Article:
The Classic Fence Drill
If you have a player who is suffering from a long, looping swing, then
the old standby of the fence drill may be just the prescription for
what ails him.
In hitting, the name of the game is batspeed, period. In order to obtain optimal batspeed, the bat must be held with the elbow "in the slot" - in other words, the arms should remain close to the body, allowing the hips and large muscles of the body to provide the power of the swing.
Many times, however, a player will take the old adage of "throwing their hands at the ball" too seriously and end up extending their arms very early in the swing. This not only causes a slow bat - i.e. loss of power - but tends to force a "dip" in the swinging motion, which leads to a high percentage of easy popouts.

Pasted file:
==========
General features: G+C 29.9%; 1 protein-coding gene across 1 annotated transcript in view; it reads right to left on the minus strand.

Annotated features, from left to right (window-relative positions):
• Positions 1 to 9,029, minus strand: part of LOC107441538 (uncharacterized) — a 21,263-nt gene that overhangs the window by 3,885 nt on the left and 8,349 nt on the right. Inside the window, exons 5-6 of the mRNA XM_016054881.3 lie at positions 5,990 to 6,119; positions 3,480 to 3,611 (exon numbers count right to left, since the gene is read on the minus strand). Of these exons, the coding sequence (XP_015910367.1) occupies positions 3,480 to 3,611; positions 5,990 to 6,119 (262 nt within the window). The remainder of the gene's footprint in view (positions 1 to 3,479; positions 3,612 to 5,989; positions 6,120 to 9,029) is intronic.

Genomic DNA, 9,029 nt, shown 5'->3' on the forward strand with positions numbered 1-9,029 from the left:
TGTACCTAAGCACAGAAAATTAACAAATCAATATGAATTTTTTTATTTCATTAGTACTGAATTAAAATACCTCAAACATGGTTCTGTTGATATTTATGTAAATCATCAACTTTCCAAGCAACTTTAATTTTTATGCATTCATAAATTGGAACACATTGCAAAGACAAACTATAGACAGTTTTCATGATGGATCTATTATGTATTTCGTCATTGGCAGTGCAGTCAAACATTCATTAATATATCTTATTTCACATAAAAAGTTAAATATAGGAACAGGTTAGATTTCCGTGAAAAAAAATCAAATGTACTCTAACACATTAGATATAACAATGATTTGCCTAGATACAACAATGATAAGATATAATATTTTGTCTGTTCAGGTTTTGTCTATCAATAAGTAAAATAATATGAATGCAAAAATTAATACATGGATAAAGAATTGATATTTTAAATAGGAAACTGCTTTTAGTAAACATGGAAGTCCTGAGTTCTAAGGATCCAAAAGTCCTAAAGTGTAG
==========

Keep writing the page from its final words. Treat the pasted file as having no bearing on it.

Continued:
To do this drill, set your player facing a fence, just less than one bat length away (make sure that there are no fence posts withing the player's swing zone). Have the player swing properly through the zone.
If the batter "casts out" with his hands, the bat will contact the fence, causing instant negative feedback. The only way that the drill can be completed successfully is by maintaining a compact swing.
The drill can also be varied by placing the player's back shoulder very near to a fence or net, but the concept remains the same - a proper swing works, while a long swing or a "dip" results in the bat striking the fence.
Olan Suddeth runs the website www.YouthBaseballInfo.com - a free resource committed to helping you quickly find useful information on drills, practice organization, game strategy, baseball fundamentals, and other subjects of interest to the youth baseball coach, parent, or fan.